Industry talks to GSA
- By Michael Hardy
- Jun 13, 2005
Industry representatives believe that the General Services Administration's draft plan to reorganize the procurement agency is still vague in some places, but industry organizations are working with GSA officials to refine it. At a sparsely attended industry day event held today at GSA headquarters, representatives from the Information Technology Association of America (ITAA) and the Professional Services Council voiced some of their lingering concerns.
Both organizations are part of One GSA, which was formed in April to provide a single point of contact for industry and GSA to exchange information and ideas regarding the agency's restructuring.
The draft reorganization plan that GSA released May 31 has left many in industry puzzling about the agency’s precise intentions.
"The high-level draft plan presented doesn’t provide the granularity of detail needed" to evaluate all the specific elements, said Ted Buford, co-chairman of ITAA's GSA subcommittee. Although the broad goals are well known -- replacing the Federal Technology Service and the Federal Supply Service with a single Federal Acquisition Service (FAS), and similarly blending the funds that FTS and FSS draw from -- the details are murkier, he and Alan Chvotkin, senior vice president and counsel at the council, told the GSA officials at the industry day meeting.
Chvotkin told the officials that they must first consider the market shifts taking place in the government and the broader business practices in use before undertaking any major restructuring. That was the One GSA message at GSA's first industry day event in April, and it was worthy of reiterating, Chvotkin said.
The coalition's three working groups have a wide range of issues that the draft plan doesn't address, he said. Among them:
* The plan specifies that FAS will operate as a cost-recovery organization, meaning it will charge fees and be funded by its revenues. The plan, however, does not address the checks and balances needed to safeguard against abuse of such a structure.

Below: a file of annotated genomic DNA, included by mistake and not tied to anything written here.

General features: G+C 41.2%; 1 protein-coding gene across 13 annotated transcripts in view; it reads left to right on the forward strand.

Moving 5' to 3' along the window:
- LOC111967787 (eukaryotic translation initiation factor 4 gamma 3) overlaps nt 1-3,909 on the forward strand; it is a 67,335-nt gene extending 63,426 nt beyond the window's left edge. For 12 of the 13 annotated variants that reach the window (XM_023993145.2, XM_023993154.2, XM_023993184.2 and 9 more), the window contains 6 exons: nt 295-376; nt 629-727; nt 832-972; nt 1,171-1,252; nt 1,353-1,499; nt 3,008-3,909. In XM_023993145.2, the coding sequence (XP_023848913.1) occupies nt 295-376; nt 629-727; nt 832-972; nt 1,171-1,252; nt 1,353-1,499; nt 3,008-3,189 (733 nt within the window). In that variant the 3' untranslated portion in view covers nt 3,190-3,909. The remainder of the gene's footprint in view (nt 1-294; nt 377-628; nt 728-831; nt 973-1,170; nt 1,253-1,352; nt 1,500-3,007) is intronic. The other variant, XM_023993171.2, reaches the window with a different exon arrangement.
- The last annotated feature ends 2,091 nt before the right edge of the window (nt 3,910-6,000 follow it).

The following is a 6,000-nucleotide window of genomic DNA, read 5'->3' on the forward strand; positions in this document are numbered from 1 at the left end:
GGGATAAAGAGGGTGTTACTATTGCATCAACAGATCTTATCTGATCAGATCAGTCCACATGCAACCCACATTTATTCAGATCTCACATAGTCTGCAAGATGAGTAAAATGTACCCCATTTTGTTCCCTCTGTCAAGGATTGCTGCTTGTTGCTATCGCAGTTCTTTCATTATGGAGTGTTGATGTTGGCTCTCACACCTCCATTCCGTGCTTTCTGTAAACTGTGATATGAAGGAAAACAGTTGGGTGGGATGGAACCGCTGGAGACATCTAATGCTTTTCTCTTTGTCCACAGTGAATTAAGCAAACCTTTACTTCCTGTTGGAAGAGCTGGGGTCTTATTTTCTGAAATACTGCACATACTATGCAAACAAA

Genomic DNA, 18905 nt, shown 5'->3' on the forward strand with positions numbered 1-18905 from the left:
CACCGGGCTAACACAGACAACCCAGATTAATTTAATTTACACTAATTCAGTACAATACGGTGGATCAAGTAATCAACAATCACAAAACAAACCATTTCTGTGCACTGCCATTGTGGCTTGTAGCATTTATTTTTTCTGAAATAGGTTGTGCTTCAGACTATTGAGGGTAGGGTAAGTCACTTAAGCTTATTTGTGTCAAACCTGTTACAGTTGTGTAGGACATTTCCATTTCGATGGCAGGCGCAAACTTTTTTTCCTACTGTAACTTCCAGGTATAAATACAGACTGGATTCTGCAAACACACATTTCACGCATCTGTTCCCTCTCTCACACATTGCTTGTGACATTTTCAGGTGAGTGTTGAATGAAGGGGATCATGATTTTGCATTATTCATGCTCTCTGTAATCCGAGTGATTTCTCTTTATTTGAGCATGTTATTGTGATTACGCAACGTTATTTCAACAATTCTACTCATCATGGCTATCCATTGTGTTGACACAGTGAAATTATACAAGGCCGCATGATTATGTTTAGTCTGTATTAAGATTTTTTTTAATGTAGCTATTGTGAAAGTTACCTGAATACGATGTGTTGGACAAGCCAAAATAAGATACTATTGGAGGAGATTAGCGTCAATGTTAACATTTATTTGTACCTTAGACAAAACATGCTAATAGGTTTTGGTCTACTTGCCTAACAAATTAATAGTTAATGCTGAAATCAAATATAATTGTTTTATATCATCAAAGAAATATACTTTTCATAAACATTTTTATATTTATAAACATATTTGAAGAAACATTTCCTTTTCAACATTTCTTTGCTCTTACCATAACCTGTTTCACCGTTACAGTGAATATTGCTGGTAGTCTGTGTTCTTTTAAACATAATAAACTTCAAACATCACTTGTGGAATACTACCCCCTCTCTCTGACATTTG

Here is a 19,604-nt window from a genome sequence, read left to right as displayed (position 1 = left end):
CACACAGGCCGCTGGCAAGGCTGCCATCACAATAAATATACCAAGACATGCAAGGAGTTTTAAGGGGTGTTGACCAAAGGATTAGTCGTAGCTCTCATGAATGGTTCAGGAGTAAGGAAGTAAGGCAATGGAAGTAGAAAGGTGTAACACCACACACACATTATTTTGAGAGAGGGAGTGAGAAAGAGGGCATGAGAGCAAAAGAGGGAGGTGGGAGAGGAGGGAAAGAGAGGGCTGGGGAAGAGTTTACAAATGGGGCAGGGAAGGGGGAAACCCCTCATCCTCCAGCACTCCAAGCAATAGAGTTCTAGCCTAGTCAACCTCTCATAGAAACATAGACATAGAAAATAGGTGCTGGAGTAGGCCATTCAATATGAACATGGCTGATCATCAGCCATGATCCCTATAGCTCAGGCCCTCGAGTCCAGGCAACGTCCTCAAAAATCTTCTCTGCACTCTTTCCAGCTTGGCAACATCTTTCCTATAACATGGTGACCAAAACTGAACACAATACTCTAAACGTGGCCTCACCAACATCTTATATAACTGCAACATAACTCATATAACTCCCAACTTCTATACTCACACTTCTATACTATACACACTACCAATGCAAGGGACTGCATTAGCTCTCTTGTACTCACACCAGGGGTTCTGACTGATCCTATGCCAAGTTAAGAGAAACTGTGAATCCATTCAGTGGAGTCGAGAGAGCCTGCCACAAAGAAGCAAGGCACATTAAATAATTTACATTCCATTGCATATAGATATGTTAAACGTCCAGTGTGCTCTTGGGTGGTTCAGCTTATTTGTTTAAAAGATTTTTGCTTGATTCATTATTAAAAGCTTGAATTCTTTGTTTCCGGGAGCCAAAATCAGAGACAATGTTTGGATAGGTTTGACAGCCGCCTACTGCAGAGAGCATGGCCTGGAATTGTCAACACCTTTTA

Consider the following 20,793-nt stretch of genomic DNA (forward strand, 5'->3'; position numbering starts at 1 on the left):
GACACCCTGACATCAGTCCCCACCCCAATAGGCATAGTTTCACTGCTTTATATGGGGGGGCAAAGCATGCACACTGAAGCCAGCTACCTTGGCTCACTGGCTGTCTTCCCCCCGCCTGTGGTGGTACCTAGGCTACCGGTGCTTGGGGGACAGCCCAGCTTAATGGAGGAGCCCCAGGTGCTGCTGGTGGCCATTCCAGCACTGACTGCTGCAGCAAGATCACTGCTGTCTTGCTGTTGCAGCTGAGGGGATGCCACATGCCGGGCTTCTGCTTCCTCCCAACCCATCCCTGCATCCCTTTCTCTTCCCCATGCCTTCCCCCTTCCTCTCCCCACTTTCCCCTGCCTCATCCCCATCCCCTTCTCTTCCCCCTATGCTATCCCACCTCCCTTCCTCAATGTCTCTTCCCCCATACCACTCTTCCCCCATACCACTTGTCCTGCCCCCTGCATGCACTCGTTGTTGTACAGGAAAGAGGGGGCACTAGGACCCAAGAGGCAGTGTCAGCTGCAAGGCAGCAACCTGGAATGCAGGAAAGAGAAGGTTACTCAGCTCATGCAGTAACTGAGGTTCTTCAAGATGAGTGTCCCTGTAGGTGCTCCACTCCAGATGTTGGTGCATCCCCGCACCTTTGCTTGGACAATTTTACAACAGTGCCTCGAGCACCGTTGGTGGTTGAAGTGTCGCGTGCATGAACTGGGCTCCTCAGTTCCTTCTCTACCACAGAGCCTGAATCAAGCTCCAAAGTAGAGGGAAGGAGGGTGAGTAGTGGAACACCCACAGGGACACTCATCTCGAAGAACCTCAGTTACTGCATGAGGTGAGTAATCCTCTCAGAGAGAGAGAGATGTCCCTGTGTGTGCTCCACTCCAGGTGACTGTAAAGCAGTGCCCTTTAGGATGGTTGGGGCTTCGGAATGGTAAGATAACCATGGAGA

* The draft plan does not address compliance with contracting rules.
* The plan outlines the creation of five sub-organizations within the FAS, and also for five regional executives, but it does not include many details about the roles, duties and limitations of the new positions.
GSA Administrator Stephen Perry told the industry representatives that the agency is open to hearing their concerns. “We don’t deliver one iota of value to our customers without our industry partners,” he said.
He said that the plan does not discuss compliance because GSA officials assumed that people would understand the need to follow proper procedures is part of the foundation of GSA's ethos. That could be spelled out more explicitly in subsequent versions of the plan, he said.
The five regional executives will serve in roles similar to assistant regional administrators, providing support to the 11 regions nationwide, Perry added. However, where they will fall on the organizational chart -- whether they should report to the regional administrators or to headquarters -- has not yet been decided.